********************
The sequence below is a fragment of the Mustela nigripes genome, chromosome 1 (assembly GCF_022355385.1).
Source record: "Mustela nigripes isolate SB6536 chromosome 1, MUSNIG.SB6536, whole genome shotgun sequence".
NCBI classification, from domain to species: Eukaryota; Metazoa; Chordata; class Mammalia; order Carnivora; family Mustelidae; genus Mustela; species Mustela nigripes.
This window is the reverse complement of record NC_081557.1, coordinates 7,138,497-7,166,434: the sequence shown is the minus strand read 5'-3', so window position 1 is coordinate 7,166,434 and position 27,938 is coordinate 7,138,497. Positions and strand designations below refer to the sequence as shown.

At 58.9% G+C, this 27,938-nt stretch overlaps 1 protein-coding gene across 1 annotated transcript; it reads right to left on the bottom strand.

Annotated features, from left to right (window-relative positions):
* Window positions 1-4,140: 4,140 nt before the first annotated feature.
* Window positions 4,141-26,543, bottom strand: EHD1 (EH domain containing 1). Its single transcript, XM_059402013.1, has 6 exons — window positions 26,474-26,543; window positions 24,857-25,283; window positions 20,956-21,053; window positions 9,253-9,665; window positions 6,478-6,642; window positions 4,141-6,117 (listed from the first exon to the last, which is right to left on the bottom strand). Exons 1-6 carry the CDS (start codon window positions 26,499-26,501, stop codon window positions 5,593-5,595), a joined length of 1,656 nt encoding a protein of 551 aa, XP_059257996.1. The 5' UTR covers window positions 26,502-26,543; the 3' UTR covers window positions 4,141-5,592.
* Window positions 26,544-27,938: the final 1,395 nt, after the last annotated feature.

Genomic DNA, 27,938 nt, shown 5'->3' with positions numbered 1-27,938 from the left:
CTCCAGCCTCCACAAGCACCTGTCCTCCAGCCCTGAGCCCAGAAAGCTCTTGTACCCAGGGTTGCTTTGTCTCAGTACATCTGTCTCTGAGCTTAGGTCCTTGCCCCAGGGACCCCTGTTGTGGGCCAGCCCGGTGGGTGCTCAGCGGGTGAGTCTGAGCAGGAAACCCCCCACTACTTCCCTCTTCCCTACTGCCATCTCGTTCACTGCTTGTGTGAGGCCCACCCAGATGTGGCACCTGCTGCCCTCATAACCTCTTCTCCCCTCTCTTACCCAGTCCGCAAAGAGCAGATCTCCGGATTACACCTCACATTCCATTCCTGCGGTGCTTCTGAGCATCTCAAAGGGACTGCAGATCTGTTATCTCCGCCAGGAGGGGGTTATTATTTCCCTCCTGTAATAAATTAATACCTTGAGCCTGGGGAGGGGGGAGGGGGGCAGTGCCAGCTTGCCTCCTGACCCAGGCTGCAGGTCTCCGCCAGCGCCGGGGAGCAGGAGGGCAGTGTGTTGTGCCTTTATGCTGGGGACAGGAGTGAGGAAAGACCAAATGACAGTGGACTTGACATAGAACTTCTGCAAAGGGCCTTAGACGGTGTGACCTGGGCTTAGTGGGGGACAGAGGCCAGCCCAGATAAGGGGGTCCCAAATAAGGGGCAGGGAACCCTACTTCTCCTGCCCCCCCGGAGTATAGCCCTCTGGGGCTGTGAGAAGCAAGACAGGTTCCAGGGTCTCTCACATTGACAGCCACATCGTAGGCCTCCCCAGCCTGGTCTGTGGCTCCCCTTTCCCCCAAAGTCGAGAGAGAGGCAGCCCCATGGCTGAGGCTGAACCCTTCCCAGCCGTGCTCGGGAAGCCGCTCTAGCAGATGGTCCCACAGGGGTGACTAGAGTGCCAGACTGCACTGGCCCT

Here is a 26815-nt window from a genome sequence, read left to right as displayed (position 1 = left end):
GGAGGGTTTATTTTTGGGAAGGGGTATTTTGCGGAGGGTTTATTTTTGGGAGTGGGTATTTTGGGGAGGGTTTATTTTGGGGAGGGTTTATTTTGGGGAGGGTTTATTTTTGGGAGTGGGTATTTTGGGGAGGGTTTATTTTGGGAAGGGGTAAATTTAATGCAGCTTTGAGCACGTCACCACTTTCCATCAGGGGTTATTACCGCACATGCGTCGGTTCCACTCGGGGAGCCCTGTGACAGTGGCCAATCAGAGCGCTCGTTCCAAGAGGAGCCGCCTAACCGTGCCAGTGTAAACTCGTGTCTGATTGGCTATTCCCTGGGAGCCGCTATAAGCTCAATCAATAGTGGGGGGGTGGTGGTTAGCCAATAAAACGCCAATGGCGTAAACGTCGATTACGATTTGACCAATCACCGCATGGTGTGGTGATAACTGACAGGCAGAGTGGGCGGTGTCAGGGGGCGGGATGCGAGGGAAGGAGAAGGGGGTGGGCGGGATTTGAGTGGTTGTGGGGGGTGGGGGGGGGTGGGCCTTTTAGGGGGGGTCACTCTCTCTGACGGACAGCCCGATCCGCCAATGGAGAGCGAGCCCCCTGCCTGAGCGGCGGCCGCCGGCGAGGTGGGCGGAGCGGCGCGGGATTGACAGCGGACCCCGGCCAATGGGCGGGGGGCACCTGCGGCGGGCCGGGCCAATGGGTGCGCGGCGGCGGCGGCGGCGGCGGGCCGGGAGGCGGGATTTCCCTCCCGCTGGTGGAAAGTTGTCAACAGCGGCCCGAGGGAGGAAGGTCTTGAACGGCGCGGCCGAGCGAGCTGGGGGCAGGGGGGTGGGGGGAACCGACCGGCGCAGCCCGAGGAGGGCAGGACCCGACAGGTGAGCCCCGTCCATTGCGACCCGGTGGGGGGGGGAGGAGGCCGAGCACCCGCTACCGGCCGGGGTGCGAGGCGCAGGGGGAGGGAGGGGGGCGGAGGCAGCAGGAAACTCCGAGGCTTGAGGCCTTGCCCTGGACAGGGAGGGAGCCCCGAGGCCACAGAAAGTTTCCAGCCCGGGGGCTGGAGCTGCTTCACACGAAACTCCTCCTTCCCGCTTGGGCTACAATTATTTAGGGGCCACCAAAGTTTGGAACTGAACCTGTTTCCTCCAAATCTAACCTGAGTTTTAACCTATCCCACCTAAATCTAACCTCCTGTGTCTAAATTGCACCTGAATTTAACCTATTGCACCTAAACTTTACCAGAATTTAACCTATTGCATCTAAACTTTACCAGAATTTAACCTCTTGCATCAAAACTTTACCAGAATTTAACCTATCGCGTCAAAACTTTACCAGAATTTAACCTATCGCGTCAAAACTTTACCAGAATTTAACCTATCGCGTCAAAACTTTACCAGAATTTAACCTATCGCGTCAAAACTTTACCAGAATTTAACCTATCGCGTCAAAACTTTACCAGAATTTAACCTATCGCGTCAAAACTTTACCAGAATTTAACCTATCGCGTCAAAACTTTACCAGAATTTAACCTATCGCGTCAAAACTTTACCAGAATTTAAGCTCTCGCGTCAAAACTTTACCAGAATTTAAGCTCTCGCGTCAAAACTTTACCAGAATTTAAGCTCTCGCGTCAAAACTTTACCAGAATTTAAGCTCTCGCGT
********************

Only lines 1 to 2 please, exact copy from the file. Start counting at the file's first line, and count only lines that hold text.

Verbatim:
The sequence below is a fragment of the Mustela nigripes genome, chromosome 1 (assembly GCF_022355385.1).
Source record: "Mustela nigripes isolate SB6536 chromosome 1, MUSNIG.SB6536, whole genome shotgun sequence".